by Wittgenstein’s suggestion lay in the capacity of the example to make the
Lockean question disappear, the question where blue, this, really is. The ques-
tion arises out of a kind of unclarity. ‘Blue’ is not like ‘pain’/’painy’, but
Lockean realism gets its convincingness from that contrast being out of sight.
‘Painy’, as a secondary quality word, works just fine; but it works as such a
word precisely because ‘pain’ is not a word like ‘blue’ but a word for what
we feel. If ‘painy’ (for surfaces) together with ‘pain’ (for what we feel when
we come in contact with a painy surface) is our model of how secondary
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quality words work, ‘blue’ is not a secondary quality word. It appears to us,
though, as we move into the Lockean quagmire, that, if there can be a word
for those features of blue things that make them look the way they do to us,
then what else there is to blue must be purely a sort of given. When we are
gripped by this idea, there appears to be a question where blue as this-we-
are-aware-of really is. Anscombe rejected the idea of it as purely internal,
but the only alternative (before the medicine) appeared to be that it was
somehow ‘out there’. A recognition (as in Anscombe’s case) that there is no
need to say ‘Painy is there’ may help reveal the contrast between ‘pain’ and
‘blue’, and the way a not-fully-thought-through analogy between the two
falsifies our thought.

7 More about Anscombe’s case

1 It is clear in Anscombe’s account of the ‘medicine’ that it did not have to
work. She ascribes to Wittgenstein the idea that it was the right medicine for

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111 her; it would not have been the appropriate medicine for someone who had
taken ‘blue’ to be a word for a sensation, or who moved to that view in
response to Wittgenstein’s suggestion. If I speak of the capacity of the
example to make the Lockean problem lose its apparent inevitability, I don’t
11 mean to suggest that it would do so for everyone.

2 Wittgenstein provides various metaphors to describe the kind of transfor-

mation of thought that can be effected by such ‘medicine’. One is the
metaphor of the condensation of a cloud of philosophy into a drop of
011 grammar. Another, already referred to, is the metaphor of seeing philosophy
in cross-wise strips. I want to say more about how that metaphor connects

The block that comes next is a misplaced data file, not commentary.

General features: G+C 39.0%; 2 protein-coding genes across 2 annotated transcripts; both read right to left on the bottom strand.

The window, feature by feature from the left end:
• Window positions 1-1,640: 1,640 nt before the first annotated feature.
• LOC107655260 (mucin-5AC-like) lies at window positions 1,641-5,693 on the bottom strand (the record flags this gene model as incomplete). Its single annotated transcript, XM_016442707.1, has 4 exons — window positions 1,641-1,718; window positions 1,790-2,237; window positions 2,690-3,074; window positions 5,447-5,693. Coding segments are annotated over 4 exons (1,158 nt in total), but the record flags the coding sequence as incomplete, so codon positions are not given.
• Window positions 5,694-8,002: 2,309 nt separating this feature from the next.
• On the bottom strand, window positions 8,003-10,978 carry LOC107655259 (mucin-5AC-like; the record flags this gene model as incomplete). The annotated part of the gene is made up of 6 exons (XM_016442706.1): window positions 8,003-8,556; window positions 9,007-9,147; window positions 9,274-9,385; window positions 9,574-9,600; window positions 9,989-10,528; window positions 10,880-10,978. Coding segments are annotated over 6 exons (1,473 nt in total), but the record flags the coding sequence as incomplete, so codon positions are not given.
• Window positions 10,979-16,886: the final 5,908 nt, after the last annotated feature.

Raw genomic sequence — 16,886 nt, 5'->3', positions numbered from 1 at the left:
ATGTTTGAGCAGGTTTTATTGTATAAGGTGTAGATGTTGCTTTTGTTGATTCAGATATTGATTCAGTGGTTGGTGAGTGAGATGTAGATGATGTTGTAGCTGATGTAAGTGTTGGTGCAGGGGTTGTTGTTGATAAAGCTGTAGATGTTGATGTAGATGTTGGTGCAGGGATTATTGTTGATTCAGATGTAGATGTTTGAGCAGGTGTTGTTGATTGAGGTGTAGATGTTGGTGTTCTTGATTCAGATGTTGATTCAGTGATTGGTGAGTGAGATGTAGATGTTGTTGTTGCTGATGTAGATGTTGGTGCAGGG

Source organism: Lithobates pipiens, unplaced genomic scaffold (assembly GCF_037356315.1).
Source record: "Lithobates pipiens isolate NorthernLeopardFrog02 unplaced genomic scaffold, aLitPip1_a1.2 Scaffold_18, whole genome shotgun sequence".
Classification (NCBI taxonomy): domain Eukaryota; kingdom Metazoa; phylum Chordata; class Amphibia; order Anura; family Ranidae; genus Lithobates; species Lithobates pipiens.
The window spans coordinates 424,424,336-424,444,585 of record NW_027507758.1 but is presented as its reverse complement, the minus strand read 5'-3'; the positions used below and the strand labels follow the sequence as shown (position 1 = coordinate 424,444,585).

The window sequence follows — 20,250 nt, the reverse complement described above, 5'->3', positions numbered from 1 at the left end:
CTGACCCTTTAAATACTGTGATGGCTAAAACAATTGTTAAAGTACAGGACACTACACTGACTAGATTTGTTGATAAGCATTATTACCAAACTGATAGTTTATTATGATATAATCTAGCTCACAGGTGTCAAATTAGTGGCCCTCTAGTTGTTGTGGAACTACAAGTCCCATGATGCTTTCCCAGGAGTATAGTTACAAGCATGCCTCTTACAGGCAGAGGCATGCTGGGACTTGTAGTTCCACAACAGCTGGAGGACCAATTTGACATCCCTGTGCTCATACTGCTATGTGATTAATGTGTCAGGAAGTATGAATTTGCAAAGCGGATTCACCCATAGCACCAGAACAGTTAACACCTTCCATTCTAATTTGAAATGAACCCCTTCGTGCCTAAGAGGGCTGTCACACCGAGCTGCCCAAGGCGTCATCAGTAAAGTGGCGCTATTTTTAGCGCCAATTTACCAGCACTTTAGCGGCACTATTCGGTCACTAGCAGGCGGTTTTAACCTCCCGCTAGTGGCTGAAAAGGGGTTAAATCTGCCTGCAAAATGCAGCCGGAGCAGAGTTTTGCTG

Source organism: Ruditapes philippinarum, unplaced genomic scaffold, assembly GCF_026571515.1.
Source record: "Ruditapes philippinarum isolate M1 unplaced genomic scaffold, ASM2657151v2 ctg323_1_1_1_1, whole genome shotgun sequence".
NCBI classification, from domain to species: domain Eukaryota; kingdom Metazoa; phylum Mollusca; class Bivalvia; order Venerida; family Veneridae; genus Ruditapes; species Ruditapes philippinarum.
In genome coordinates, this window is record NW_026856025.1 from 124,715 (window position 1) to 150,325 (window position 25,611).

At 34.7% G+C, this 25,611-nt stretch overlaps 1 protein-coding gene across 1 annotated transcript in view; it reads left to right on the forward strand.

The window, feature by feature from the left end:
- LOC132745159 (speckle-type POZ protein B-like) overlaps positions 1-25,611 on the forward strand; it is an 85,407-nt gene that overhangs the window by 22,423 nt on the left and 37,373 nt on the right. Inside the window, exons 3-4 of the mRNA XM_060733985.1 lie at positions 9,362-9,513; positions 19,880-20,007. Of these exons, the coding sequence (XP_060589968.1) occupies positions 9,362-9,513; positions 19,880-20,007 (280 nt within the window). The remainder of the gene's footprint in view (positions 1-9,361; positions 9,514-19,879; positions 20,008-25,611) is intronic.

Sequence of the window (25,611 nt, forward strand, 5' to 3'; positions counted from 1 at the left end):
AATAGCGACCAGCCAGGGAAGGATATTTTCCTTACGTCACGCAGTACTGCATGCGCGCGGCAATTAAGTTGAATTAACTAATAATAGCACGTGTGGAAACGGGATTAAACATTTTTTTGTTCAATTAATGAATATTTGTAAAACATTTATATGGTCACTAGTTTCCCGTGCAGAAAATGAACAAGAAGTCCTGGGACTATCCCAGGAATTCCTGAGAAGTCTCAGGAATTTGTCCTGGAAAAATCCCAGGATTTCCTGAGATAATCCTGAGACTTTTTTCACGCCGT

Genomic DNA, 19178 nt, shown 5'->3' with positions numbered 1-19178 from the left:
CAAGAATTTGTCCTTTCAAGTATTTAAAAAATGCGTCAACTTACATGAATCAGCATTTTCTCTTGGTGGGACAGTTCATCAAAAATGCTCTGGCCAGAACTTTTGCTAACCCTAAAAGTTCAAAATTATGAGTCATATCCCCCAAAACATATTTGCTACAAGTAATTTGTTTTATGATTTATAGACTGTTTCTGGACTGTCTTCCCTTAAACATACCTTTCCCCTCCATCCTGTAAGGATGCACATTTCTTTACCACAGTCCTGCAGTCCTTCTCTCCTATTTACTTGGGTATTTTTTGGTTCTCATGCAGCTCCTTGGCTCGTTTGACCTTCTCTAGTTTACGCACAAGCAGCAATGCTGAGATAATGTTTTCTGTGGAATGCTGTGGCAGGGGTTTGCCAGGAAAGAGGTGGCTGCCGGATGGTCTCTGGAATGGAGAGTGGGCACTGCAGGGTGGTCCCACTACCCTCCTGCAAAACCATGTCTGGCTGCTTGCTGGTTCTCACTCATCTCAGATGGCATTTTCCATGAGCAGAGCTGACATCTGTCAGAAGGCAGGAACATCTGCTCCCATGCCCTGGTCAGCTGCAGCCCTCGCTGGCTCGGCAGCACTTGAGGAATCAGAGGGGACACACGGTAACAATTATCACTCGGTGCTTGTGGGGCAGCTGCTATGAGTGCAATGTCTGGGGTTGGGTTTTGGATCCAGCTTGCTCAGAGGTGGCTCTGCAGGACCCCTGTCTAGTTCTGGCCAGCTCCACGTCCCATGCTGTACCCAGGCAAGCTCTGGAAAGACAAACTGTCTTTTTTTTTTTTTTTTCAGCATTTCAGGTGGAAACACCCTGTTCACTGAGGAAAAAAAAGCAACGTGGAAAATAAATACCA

with the Anscombe case.
Before the ‘medicine’, Anscombe’s problem is one of philosophy’s Big
Questions. It is a form of the question how our thought is able to connect with
reality. She is aware of, has in her mind, this, the blue; is it or is it not there,
in the world? There are various Big Answers one can give to this Question.
Wittgenstein invites her to think about ‘painy’; one might ask whether it is
there or not, but she has no inclination to ask or answer that question. The
0111 question she was asking, about where the blue is, loses its capacity to puzzle
her, as she comes to see clearly the contrast between ‘blue’ and ‘pain’/’painy’.
Her problem about color is resolved; it is at the same time seen to be one par-
ticular problem. The problem had been irresolvable when it was seen as Big
Question: for that pointed her attention away from the details of the use of
words. The medicine makes possible attention to details that are capable of
helping her reach a satisfactory resolution of the problem; but also makes
possible the re-conception of the problem as a particular problem.
Wittgenstein says in §92 of Philosophical Investigations that in his inves-
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tigations he is concerned with the essence of language. But he says that it is

0111 possible to be concerned with that question in different ways. There is the
Big Question way, that asks ‘What is language?’, ‘What is a proposition?’;
and there is an investigation which transforms such questions into cross-wise
strips, which comes at them over and again from different directions, and
reaches satisfaction not ‘ein für allemal’ but for the case of this and that
particular problem. In reading Wittgenstein, the attempt to put together an
overall account of the nature of language goes against precisely that idea of
philosophical method. So I am suggesting this way of thinking of clarifica-
tion, as understood in Wittgenstein’s later thought: Wittgenstein clarified part
of the grammar of ‘blue’, as a way of dealing with one particular problem,
0111 where the clarification itself included allowing the problem to be seen as a
particular problem. So, too, parts of the grammar of ‘proposition’ (say) or
‘language’ may be clarified, in response to particular problems, where the
clarification will include allowing us to see our problem as a particular
4111 problem, not as the problem, not as an infinitely long lengthwise strip.

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8 Clarification of clarification
In this section I want to try to clarify the conception of clarification which I
have sketched by considering an example of what it is like to do something
different, something which will fail to clarify by providing or attempting to